Gaza Probe Head Acknowledges 'Double Standards' at the UN

Prof. William Schabas, newly-appointed head of the UN probe into the Gaza war, says it's in Israel's interest to participate in the inquiry.

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Prof. William Schabas.
Prof. William Schabas.Credit: YouTube

Prof. William Schabas, appointed on Monday as head of the United Nations probe into Operation Protective Web, has acknowledged in an Israeli TV interview that "there are many instances of double standards" at the international body.

Schabas was asked by a Channel 2 interviewer why investigations had not been conducted into the American invasion of Iraq, the Russian attack on Chechnya and other incidents in which thousands of civilians were killed while Israel has been probed twice in six years.

"The fact that there have not been investigations into certain atrocities in certain places can be explained by the political balance and the relative strengths of the players," Schabas said. "It's very regrettable, but that's the situation."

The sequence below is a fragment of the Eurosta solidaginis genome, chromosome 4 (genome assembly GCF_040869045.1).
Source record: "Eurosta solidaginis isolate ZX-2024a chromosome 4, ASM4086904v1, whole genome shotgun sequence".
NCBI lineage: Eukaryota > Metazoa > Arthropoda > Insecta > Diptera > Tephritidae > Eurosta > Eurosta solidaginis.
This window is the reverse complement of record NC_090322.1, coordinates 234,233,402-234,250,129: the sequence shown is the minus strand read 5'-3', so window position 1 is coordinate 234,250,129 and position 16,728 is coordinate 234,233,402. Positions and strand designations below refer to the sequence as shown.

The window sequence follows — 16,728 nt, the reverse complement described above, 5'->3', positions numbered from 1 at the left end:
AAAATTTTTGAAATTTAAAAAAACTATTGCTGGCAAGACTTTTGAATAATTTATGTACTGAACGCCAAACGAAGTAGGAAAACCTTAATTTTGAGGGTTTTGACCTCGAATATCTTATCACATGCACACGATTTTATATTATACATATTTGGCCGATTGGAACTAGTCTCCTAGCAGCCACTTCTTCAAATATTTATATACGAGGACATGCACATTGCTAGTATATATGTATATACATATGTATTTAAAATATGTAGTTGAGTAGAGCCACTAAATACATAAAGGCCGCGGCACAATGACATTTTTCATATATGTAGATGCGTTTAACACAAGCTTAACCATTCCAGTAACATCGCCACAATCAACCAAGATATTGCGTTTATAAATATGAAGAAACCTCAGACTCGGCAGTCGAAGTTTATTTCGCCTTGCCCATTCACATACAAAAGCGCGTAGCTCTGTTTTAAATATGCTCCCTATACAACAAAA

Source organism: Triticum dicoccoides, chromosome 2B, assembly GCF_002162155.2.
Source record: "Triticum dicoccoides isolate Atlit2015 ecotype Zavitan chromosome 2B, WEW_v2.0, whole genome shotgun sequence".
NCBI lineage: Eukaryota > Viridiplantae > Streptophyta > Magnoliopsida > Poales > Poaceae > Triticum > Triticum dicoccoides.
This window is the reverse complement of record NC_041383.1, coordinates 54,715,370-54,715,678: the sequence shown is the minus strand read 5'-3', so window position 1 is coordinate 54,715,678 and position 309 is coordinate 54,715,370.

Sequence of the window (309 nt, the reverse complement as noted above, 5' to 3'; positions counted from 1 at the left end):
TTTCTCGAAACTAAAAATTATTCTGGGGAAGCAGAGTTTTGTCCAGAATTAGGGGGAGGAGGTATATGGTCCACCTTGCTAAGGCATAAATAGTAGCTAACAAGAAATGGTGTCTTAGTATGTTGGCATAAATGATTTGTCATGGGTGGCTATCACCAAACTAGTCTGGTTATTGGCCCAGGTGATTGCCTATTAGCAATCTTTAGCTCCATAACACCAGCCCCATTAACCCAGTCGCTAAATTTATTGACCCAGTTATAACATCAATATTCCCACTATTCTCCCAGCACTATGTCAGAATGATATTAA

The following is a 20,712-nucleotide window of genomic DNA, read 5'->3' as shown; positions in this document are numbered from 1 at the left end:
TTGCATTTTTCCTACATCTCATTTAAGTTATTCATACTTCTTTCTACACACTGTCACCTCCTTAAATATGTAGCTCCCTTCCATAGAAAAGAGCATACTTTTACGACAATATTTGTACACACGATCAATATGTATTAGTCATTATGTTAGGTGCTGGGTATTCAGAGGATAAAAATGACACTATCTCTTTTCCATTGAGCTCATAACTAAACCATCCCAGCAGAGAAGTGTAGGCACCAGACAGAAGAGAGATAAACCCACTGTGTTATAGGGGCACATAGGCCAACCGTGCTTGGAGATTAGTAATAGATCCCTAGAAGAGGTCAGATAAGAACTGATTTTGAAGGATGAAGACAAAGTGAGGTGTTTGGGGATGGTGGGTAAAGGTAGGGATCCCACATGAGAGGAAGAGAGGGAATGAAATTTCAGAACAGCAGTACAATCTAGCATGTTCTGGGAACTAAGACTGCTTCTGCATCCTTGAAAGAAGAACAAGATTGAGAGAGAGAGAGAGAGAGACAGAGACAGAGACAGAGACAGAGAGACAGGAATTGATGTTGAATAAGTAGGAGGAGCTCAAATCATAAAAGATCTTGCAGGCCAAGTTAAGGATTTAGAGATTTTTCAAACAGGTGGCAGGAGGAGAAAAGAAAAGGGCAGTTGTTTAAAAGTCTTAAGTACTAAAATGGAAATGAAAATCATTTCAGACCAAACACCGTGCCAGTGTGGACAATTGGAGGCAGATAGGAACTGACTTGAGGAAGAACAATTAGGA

Schabas, a Canadian expert on international law, declined to categorize Hamas as a terrorist organization during the course of the interview, saying "it would not be fair for me to answer that question. We need to start with a blank page and investigate the issue in the most neutral and objective way possible."

Questioned about statements he had made in the past that could be construed as being anti-Israel, Schabas said: "I can promise you that I am not anti-Israel, but that doesn't mean that I don't have my own opinions about some of the people in Israeli governments over the years.

"The statements were made in a specific context and that's how they should be seen. I have been to Israel several times. I have lectured at universities and I'm on the editorial board of an Israeli journal. I wouldn't have done those things if I was anti-Israel."

Schabas said the inquiry will investigate the use of force in Gaza, the injuries that resulted and the proportionality of the injuries and the identification of military targets.

It was in Israel's interests to cooperate with the inquiry, he said, because Israel had commented on the issues in the past and those comments were part of the public record.

"Israel has published statements maintaining that it acted out of self-defense and does not fire on civilians. It's one thing to say something and another to examine specific incidents and see whether the statements are accurate. The Israeli interest is to give its version of events."

He stressed that if Israel did not participate, "a one-sided picture of the events will be created, unfortunately."

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